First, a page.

I did not quite know whether to laugh or cry at the comments the panel made regarding Wikipedia and online information. On the one hand, praising Wikipedia as a marvel of free information; on the other admitting that its content is inaccurate and that the volume of information on the internet is sometimes overwhelming. And this moments after discussing funding cuts to libraries. It is the skilled professional librarians at the heart of the library service who will find, share, and manage information on behalf of a huge range of clients. An information professional’s job is so much more than reshelving paperback fiction. Public libraries provide services that are unseen, or missed in simple counts of books borrowed  – accurate business and biographical data from commercial databases, for example, is available. This would perhaps have been useful for your panelists’ background research.

I write as an interested party – a qualified librarian, working in a City law firm, rather than a public library, and president of the European chapter of the SLA (Special Libraries Association) – working for information professionals in a vast number of industrial, commercial, research or financial businesses.

Kind regards

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Online Information 2010 (part 1)

Last week I was at Online Information at Olympia. I had dual roles here: designing & staffing the SLA Europe exhibition stand, and as one of the main conference presenters. I really rather needed to be in two places at once. As a presenter, I had access to the main conference sessions – sad to say that the only one I attended was my own: there really was a lot going on elsewhere. Perhaps I have been fortunate in attending both the SLA Conference and Internet Librarian International this year and didn’t feel I missed out on too much.

I spent the greater part of the three exhibition days on the stand or in the exhibition chatting with new and old acquaintances, discussing ideas for future SLAE events, and of course explaining what the benefits of membership of SLA are. It was a privilege to be able to highlight the Early Career conference award to those who may be eligible. I rarely miss my previous roles as exhibitor or conference planner, but every now and then I do enjoy the opportunities to talk to new people at different events. Talking with interesting people is something I will never cease to enjoy.

SLA Europe’s annual breakfast was a great success. Many hardy souls who braved the snow and early start were rewarded with a delicious cooked breakfast (thank you, Dialog) and great conversation. I enjoyed hearing Anne Caputo’s assessment of where we are as information professionals. The idea of dis-intermediation is one I have heard Anne explain before, but it will definitely bear thinking through further in future.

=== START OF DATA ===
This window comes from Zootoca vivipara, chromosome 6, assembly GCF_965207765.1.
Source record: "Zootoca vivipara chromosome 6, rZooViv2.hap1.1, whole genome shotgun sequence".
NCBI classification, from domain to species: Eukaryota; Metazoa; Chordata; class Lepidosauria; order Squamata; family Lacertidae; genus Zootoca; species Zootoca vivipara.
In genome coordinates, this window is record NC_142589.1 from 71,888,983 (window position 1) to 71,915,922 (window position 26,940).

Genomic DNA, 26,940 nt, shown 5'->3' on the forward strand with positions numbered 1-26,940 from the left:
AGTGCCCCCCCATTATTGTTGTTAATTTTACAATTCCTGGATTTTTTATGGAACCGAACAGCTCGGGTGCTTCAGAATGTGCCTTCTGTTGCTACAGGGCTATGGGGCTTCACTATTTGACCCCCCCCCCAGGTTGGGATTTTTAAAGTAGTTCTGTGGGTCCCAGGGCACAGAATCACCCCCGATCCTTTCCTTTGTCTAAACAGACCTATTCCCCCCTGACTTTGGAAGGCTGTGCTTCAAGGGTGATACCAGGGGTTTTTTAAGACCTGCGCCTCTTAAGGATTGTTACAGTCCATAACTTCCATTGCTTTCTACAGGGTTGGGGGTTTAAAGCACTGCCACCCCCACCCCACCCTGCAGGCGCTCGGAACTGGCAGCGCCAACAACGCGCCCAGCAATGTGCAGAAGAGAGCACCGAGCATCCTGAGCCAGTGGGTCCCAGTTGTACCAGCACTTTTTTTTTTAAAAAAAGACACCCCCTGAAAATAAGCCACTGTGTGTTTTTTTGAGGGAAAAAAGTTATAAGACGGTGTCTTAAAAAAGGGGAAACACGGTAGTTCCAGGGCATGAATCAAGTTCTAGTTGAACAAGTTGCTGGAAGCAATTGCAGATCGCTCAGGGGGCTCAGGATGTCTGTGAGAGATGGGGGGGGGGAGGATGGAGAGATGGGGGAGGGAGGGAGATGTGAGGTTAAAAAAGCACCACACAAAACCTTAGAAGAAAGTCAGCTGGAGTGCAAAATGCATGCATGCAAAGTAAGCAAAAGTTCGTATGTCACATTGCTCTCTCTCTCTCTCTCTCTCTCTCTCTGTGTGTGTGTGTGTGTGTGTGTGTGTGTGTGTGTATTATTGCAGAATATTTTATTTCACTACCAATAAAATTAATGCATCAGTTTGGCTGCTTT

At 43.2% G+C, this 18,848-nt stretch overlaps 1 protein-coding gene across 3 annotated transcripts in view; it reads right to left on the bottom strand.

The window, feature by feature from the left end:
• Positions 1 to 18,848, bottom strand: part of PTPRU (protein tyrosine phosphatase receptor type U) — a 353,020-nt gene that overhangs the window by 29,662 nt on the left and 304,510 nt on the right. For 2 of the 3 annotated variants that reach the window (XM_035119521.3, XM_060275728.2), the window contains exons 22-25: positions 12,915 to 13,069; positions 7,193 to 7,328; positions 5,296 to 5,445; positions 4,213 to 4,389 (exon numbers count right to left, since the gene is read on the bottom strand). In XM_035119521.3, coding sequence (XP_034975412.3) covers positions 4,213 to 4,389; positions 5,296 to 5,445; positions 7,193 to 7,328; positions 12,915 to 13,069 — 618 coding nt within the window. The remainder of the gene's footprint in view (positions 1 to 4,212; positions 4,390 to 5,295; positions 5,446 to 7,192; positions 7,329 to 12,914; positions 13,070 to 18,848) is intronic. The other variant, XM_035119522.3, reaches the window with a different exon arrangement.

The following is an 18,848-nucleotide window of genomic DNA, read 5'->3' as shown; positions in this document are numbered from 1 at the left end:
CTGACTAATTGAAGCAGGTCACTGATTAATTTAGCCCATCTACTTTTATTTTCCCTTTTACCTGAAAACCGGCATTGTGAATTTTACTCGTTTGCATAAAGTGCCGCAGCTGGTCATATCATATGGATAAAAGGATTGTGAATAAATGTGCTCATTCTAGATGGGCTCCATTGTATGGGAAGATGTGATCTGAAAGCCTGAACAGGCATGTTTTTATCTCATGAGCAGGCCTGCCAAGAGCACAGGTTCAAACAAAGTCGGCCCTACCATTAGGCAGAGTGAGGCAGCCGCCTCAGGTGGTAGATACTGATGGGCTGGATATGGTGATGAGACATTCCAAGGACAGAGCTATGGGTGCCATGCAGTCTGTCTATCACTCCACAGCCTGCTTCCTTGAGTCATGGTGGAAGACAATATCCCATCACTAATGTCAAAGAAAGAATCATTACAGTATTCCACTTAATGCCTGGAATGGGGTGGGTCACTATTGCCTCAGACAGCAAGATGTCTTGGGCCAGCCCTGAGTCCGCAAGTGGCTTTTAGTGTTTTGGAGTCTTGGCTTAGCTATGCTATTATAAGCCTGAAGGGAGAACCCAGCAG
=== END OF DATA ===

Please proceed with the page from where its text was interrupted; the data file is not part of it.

I was part of a meeting with newly elected Phil Bradley and Annie Mauger to discuss the differences and similarities between the SLA and CILIP – there are more of the former than the latter, but as with all the professional organisations, there’s an overlap and a few shared concerns.

SLA Europe and EBSCO presented the European Librarians Theatre, which was well received – at least one session was standing room only.

As this was actually annual leave for me, I was also trying to fit in a bit of PhD reading – if you saw me with my head in a book but I didn’t speak to you, I’m sorry, I wasn’t being curmudgeonly on purpose. With the tube strike, the snow and trying to be in several places at once, it was a fun but exhausting week. I understand some people go to the beach for their holidays, not a wintry exhibition hall…

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Online Part 2: Helping the Hybrid

Helping the Hybrid: Leveraging Personal Networks to Support Changing Roles

Olwen Walker and I presented a paper outlining how the concept of a personal learning environment can be exploited to find and develop in a hybrid role. We followed an interesting discussion on the landscape of homeworking from Marieke Guy – a degree of flexibility is afforded to academic staff that would be alien to the corporate environment we are both from. In turn, we were followed by Henri Stiller discussing a research project looking at “New roles for Information Professionals in today’s fast changing environment.”

In the preparation for the paper we were struck by how our mapping of our personal learning environments was so different: Olwen’s focused on the subject matter, mine on the processes or places. Which just goes to show that there really is no right or wrong way to think about this concept – it is just a useful tool to help map your own personal information flows.